Functional & Integrative Genomics

, Volume 7, Issue 4, pp 317–333

Transcript abundance profiles reveal larger and more complex responses of grapevine to chilling compared to osmotic and salinity stress

  • Elizabeth A. R. Tattersall
  • Jérôme Grimplet
  • Laurent DeLuc
  • Matthew D. Wheatley
  • Delphine Vincent
  • Craig Osborne
  • Ali Ergül
  • Evan Lomen
  • Robert R. Blank
  • Karen A. Schlauch
  • John C. Cushman
  • Grant R. Cramer
Original Paper

DOI: 10.1007/s10142-007-0051-x

Cite this article as:
Tattersall, E.A.R., Grimplet, J., DeLuc, L. et al. Funct Integr Genomics (2007) 7: 317. doi:10.1007/s10142-007-0051-x

Abstract

Cabernet Sauvignon grapevines were exposed to sudden chilling (5°C), water deficit (PEG), and an iso-osmotic salinity (120 mM NaCl and 12 mM CaCl2) for 1, 4, 8, and 24 h. Stomatal conductance and stem water potentials were significantly reduced after stress application. Microarray analysis of transcript abundance in shoot tips detected no significant differences in transcript abundance between salinity and PEG before 24 h. Chilling stress relates to changes in membrane structure, and transcript abundance patterns were predicted to reflect this. Forty-three percent of transcripts affected by stress vs control for 1 through 8 h were affected only by chilling. The functional categories most affected by stress included metabolism, protein metabolism, and signal transduction. Osmotic stress affected more protein synthesis and cell cycle transcripts, whereas chilling affected more calcium signaling transcripts, indicating that chilling has more complex calcium signaling. Stress affected many hormone (ABA, ethylene, and jasmonate) and transcription factor transcripts. The concentrations and transporter transcripts of several anions increased with time, including nitrate, sulfate, and phosphate. The transcript abundance changes in this short-term study were largely the same as a gradually applied long-term salinity and water-deficit study (Cramer et al. Funct Integr Genomics 7:111–134, 2007), but the reverse was not true, indicating a larger and more complex response in the acclimation process of a gradual long-term stress.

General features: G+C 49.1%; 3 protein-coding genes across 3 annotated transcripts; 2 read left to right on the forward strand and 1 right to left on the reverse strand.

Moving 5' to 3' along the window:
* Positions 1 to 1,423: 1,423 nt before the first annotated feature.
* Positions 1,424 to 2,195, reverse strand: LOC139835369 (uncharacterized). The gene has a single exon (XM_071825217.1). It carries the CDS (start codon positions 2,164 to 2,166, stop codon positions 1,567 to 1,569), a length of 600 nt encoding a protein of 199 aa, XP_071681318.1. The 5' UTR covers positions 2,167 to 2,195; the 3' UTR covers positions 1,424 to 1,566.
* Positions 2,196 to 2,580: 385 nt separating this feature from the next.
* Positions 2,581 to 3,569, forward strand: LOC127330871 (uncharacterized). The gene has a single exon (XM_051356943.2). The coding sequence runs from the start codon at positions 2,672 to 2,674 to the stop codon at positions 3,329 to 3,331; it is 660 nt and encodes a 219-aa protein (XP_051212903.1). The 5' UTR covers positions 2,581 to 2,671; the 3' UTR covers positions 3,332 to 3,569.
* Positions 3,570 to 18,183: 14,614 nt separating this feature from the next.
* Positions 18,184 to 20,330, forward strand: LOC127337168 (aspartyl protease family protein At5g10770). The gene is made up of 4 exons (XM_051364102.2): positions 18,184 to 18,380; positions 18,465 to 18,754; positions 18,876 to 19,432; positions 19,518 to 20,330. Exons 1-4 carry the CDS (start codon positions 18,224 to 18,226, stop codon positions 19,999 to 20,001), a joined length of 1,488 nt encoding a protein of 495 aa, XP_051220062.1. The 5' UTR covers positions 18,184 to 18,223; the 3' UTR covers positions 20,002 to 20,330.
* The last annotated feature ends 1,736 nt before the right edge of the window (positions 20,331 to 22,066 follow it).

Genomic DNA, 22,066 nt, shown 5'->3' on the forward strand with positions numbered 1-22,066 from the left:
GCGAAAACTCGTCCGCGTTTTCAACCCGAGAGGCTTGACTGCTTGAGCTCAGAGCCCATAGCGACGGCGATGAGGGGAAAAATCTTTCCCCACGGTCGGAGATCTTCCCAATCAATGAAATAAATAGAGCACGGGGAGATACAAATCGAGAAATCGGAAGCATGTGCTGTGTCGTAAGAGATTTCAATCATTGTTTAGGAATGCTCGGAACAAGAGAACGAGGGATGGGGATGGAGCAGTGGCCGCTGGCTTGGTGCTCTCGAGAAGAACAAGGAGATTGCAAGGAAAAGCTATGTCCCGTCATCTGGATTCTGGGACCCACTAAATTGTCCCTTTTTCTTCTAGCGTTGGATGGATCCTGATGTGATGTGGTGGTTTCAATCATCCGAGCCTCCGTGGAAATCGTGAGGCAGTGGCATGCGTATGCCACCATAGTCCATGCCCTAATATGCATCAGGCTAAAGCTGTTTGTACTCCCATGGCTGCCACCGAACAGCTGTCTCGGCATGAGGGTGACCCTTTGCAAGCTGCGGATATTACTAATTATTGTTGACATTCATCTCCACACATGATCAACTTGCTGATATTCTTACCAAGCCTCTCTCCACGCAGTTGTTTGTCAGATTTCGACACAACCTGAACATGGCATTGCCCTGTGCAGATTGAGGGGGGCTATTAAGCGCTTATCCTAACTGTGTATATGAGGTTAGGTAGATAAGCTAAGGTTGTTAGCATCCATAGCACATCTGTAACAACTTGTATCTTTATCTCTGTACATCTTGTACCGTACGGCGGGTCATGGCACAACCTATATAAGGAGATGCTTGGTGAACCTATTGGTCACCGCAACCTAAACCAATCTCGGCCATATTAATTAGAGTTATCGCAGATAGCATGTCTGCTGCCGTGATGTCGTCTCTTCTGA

Keywords

Vitis viniferaAbiotic stressMicroarray

Supplementary material

10142_2007_51_Fig1_ESM.gif (15 kb)
Supplemental Figure 1S

Percent of transcripts representing significantly different abundance (p < 0.01) in stress versus control (1, 4 and 8 hours) that were assigned to MIPS functional categories. Results are given as a percentage of the total number of transcripts in the set to reflect relative differences among treatments (GIF 15 kb)

10142_2007_51_Fig2_ESM.gif (22 kb)
Supplemental Figure 1S

Percent of transcripts representing significantly different abundance (p < 0.01) in stress versus control (1, 4 and 8 hours) that were assigned to MIPS functional categories. Results are given as a percentage of the total number of transcripts in the set to reflect relative differences among treatments (GIF 15 kb)

10142_2007_51_Fig3_ESM.gif (20 kb)
Supplemental Figure 1S

Percent of transcripts representing significantly different abundance (p < 0.01) in stress versus control (1, 4 and 8 hours) that were assigned to MIPS functional categories. Results are given as a percentage of the total number of transcripts in the set to reflect relative differences among treatments (GIF 15 kb)

Copyright information

© Springer-Verlag 2007

Authors and Affiliations

  • Elizabeth A. R. Tattersall
    • 1
  • Jérôme Grimplet
    • 1
  • Laurent DeLuc
    • 1
  • Matthew D. Wheatley
    • 1
  • Delphine Vincent
    • 1
  • Craig Osborne
    • 3
  • Ali Ergül
    • 2
  • Evan Lomen
    • 1
  • Robert R. Blank
    • 4
  • Karen A. Schlauch
    • 5
  • John C. Cushman
    • 1
  • Grant R. Cramer
    • 1
  1. 1.Department of Biochemistry & Molecular BiologyUniversity of NevadaRenoUSA
  2. 2.Biotechnology InstituteAnkara UniversityBesevler-AnkaraTurkey
  3. 3.Department of Animal BiotechnologyUniversity of NevadaRenoUSA
  4. 4.USDA-Agricultural Research ServiceRenoUSA
  5. 5.Boston University School of Medicine, Department of Genetics and GenomicsBoston UniversityBostonUSA